Worldwide, a little over a billion people experience migraine headaches, or around 14% of the world population. Meanwhile, 13% of US adults are effected, which is around 37 million migraine sufferers. Besides the detrimental effect to a person’s health and quality of life, migraines account for a loss of $36 billion to the US economy each year. Yet, medical science has failed to locate the source of such headaches or how to cure them.
There isn’t even a consensus on what might be causing them. Today, we have two prevailing theories. One is something causes the blood vessels in the head to narrow, leading to brain ischemia or an insufficient blood supply, which in turn causes a migraine. The second is an electrical disturbance in the brain.
Now, one researcher in a review published in the journal Headache, offers an entirely different explanation. Dr. Jonathan M. Borkum of the University of Maine says, migraines are a protective mechanism meant to ward off oxidative stress, allowing the brain to protect and repair itself, and shielding it from functional decline.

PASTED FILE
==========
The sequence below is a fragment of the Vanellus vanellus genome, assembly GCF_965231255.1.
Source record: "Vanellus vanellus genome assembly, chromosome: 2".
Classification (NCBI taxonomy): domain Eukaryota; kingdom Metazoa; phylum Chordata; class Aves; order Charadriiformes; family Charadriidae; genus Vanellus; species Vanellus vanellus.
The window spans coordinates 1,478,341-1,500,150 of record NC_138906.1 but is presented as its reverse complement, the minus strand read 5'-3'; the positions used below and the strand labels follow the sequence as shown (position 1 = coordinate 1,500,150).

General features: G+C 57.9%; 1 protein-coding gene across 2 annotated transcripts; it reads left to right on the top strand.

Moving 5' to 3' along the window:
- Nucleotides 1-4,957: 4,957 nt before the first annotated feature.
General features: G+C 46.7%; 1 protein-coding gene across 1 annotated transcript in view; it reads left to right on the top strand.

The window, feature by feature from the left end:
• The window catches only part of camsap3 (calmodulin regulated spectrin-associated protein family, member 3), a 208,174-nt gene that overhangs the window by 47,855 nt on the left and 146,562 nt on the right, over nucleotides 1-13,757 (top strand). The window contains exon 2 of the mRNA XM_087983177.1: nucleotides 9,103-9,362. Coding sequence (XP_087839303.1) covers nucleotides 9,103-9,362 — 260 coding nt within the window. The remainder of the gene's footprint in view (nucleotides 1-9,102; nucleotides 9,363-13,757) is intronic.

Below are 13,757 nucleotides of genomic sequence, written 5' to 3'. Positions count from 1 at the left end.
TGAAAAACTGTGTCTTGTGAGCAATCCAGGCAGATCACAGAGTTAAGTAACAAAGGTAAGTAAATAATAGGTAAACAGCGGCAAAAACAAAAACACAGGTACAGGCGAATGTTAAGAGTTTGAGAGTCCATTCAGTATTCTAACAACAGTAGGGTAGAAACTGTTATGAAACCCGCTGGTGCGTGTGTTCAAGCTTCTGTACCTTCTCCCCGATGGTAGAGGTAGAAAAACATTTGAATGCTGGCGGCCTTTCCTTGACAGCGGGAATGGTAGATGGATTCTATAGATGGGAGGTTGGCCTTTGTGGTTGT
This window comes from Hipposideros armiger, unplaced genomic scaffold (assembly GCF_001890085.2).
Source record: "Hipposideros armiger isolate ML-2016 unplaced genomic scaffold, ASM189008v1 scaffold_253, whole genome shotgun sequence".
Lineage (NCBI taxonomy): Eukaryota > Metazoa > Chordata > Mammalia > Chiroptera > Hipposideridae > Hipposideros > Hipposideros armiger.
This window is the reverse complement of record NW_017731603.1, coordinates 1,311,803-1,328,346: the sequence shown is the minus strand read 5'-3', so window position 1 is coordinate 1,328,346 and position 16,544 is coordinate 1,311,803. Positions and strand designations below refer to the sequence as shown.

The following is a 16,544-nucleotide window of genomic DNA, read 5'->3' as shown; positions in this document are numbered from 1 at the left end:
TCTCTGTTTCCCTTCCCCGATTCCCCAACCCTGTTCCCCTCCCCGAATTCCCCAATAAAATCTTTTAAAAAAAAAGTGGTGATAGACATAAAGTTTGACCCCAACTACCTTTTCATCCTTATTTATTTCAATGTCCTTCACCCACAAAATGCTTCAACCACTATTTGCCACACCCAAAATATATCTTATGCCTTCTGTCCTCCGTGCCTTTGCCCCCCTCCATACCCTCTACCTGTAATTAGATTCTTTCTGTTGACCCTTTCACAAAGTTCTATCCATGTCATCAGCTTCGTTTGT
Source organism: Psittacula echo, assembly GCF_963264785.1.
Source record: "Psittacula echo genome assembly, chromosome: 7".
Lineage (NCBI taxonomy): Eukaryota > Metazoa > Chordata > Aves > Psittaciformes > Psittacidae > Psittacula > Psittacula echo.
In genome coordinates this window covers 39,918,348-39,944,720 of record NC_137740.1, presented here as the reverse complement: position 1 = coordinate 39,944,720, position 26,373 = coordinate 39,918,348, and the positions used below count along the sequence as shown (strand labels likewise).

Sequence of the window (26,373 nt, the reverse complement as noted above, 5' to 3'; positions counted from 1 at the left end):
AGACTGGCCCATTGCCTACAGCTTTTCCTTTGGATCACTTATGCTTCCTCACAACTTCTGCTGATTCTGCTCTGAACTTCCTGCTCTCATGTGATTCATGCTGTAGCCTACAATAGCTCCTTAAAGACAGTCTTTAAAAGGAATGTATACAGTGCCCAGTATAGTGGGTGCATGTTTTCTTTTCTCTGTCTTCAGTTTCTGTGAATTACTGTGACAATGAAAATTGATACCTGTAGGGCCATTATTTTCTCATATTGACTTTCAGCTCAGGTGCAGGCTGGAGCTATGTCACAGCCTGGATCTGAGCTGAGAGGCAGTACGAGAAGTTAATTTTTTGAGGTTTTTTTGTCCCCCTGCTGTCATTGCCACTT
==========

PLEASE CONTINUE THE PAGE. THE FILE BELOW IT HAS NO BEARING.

One theory suggests migraines come from abnormal electrical activity in the brain. Credit: inabstracting (#86. Migraine), via Wikimedia Commons.
To understand oxidative stress, you first have to understand free radicals. These are damaging molecules inside the body that are a byproduct of certain metabolic processes. These oxygen-laden molecules have one or more unimpaired electrons. Antioxidants neutralize free radicals, which is why it’s so important to get them in your diet. A buildup of free radicals leads to oxidative stress, which can damage the body.